One of Hennepin County's last one-room schoolhouses still standing on its original site has made it onto the National Register of Historic Places.

Members of the Champlin Historical Society spent two years going through the arduous process to get the Dunning School on the list of the nation's most treasured landmarks. On Saturday, they celebrated the accomplishment with an ice cream social and unveiled a bronze plaque that now stands next to the one-story, wood-framed building that served students in old School District 99 from 1876 to 1947.

"This is a big day," said Champlin Mayor Ryan Sabas during the event. "We are keeping a piece of our history. This place is now forever protected."

Of course, a few things have changed since the doors first opened. The Champlin Historical Society lifted up the building and removed the original foundation composed of tree stumps and fieldstone and rebuilt it with concrete block featuring a stone veneer. New shingles have been put on the gable roof, concrete stairs added at the entrance and the interior got a fresh paint job.

Some of the original wainscoting is still there as is the school's first electrical outlet, which still works.

But by and large, the tiny school on West River Road with its large double-hung windows and replica wood-burning stove has retained its character, and still looks much like it did when Marian Robertson attended Dunning from first through eighth grades in the late 1930s through the mid-1940s.

"It's nice," the 93-year-old said Saturday as she strolled through the school, noting the historical society's efforts to maintain the building.

Framed pictures of early U.S. presidents and the roster of teachers who taught at Dunning adorn the walls. Wooden desks reminiscent of those used during the era fill the center of the classroom while tables along the walls feature globes, flashcards, pamphlets, books and small chalkboards like those students used at their desks to complete their lessons — no Chromebooks back then.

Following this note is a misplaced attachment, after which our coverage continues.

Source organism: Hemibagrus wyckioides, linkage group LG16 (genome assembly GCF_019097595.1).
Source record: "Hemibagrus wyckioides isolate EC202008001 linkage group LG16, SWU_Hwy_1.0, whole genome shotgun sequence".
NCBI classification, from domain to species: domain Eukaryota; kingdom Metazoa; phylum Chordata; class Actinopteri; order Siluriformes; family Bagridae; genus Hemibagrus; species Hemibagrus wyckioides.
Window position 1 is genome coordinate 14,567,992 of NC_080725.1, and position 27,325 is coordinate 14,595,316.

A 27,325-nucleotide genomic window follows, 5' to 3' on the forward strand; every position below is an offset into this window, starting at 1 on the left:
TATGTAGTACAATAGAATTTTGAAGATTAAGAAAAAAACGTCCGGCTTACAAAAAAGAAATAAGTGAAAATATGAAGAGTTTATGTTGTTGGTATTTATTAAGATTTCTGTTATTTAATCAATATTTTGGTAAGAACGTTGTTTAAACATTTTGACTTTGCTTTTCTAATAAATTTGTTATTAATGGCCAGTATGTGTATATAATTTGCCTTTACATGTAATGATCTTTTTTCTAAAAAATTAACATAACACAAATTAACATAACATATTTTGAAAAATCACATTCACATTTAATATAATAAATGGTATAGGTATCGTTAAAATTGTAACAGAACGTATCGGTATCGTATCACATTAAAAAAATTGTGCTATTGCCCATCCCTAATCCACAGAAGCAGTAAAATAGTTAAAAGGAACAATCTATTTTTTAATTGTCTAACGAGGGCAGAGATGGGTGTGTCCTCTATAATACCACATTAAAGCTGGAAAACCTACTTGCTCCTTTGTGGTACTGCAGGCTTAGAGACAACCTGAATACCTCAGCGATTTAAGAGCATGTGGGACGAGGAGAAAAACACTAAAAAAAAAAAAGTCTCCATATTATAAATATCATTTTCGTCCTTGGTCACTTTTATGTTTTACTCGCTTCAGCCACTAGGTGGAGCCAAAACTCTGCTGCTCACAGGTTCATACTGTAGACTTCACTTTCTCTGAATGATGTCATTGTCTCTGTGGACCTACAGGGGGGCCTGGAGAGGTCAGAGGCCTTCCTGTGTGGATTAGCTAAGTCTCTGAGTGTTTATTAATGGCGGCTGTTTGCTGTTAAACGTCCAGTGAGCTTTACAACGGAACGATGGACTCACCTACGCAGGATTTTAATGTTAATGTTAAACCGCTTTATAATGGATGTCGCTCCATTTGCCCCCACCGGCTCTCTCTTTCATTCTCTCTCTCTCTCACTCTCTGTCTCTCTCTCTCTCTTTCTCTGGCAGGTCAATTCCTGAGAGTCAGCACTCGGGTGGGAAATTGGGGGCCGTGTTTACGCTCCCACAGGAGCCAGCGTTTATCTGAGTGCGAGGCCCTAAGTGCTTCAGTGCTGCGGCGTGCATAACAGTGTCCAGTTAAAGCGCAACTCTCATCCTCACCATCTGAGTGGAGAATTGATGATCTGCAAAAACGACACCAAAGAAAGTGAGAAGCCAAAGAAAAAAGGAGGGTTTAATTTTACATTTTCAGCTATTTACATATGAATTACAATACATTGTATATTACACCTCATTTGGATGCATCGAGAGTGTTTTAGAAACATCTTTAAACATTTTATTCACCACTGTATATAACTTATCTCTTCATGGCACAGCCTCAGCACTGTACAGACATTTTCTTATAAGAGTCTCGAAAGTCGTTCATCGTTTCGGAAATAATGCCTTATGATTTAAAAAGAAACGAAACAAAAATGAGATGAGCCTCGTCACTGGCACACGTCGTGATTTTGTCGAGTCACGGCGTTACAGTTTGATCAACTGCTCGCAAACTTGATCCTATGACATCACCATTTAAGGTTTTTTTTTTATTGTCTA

Also among the artifacts is a black-and-white picture from 1940 featuring Robertson and all her classmates.

"I can name everyone" she proudly said.

Though the walls can't talk, Robertson has many stories to tell of her time at Dunning, where boys chopped wood for the stove and students wrote their name on the chalkboard to notify the teacher they'd gone to the outhouse. She said "it was a privilege" to get the job of drawing water from the nearby well.

Robertson said she remembers Christmas programs. But what really made Dunning a memorable place was that "the older kids helped the young ones," said Robertson, who graduated in 1949 from Anoka High School, which was "really big" compared to her one-room schoolhouse.

"I still dream about not being able to find my locker," she said.

Dunning was built after the District 99 school board in January 1876 issued $400 in bonds. The school enrolled between 15 and 54 students annually until it closed, the Champlin Historical Society said on its registration form turned in to the National Park Service.

After Dunning closed, the school functioned as the Champlin Township Hall until the township and neighboring Champlin Village merged in 1971 to create the present-day city of Champlin.

The Brooklyn Historical Society once refurbished the school in 1973. The Champlin Historical Society was reborn in 1997 and has looked after Dunning ever since.

Shannon McNellis and her mother, Jasmine, stopped by the school to step back in time.

"It's cool," said Shannon, noting how different it is from her modern-day school. Asked if she'd want to attend a one-room schoolhouse, "I'd try it, at least for a week."

Mike Brey, vice president of the Champlin Historical Society, led the effort to get the school on the Register. He worked with the Minnesota Historical Society (MHS) to get its blessing, then got a small committee together to document Dunning's history. MHS signed off on the application and sent it to the National Park Service for review.

In March, the Park Service deemed Dunning worthy of the distinction, writing, "the property retains integrity to its period of significance, and continues to serve an important asset to the community of Champlin."

On Saturday, it all became official.

"It's been a long two years to push through," Brey said. "We are very happy."